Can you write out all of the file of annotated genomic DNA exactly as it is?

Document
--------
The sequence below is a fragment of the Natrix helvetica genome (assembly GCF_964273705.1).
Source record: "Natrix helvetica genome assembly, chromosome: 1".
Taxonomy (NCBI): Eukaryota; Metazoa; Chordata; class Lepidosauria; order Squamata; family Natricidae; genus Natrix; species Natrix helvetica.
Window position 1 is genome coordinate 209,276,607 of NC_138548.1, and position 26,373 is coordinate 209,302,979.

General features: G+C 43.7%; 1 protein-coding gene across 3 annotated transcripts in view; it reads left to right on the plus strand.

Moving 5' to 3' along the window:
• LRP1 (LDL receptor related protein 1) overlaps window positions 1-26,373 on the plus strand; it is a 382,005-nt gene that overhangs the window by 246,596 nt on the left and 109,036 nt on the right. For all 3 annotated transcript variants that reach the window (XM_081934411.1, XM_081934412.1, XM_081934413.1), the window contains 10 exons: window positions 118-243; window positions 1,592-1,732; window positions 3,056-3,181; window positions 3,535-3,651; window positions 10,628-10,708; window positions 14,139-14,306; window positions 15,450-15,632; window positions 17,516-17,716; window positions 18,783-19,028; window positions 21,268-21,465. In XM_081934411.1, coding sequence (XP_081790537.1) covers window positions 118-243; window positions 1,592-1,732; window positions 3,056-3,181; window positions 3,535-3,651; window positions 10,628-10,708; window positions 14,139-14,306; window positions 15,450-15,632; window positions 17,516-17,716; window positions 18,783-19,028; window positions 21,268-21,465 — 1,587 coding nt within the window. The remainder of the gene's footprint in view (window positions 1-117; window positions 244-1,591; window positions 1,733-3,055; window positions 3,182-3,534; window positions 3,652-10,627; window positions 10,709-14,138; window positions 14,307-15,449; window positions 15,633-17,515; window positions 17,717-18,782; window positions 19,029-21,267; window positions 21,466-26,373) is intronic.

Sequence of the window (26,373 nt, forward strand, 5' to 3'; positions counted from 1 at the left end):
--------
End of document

The sequence below is a fragment of the Natrix helvetica genome (assembly GCF_964273705.1).
Source record: "Natrix helvetica genome assembly, chromosome: 1".
Taxonomy (NCBI): Eukaryota; Metazoa; Chordata; class Lepidosauria; order Squamata; family Natricidae; genus Natrix; species Natrix helvetica.
Window position 1 is genome coordinate 209,276,607 of NC_138548.1, and position 26,373 is coordinate 209,302,979.

General features: G+C 43.7%; 1 protein-coding gene across 3 annotated transcripts in view; it reads left to right on the plus strand.

Moving 5' to 3' along the window:
• LRP1 (LDL receptor related protein 1) overlaps window positions 1-26,373 on the plus strand; it is a 382,005-nt gene that overhangs the window by 246,596 nt on the left and 109,036 nt on the right. For all 3 annotated transcript variants that reach the window (XM_081934411.1, XM_081934412.1, XM_081934413.1), the window contains 10 exons: window positions 118-243; window positions 1,592-1,732; window positions 3,056-3,181; window positions 3,535-3,651; window positions 10,628-10,708; window positions 14,139-14,306; window positions 15,450-15,632; window positions 17,516-17,716; window positions 18,783-19,028; window positions 21,268-21,465. In XM_081934411.1, coding sequence (XP_081790537.1) covers window positions 118-243; window positions 1,592-1,732; window positions 3,056-3,181; window positions 3,535-3,651; window positions 10,628-10,708; window positions 14,139-14,306; window positions 15,450-15,632; window positions 17,516-17,716; window positions 18,783-19,028; window positions 21,268-21,465 — 1,587 coding nt within the window. The remainder of the gene's footprint in view (window positions 1-117; window positions 244-1,591; window positions 1,733-3,055; window positions 3,182-3,534; window positions 3,652-10,627; window positions 10,709-14,138; window positions 14,307-15,449; window positions 15,633-17,515; window positions 17,717-18,782; window positions 19,029-21,267; window positions 21,466-26,373) is intronic.

Sequence of the window (26,373 nt, forward strand, 5' to 3'; positions counted from 1 at the left end):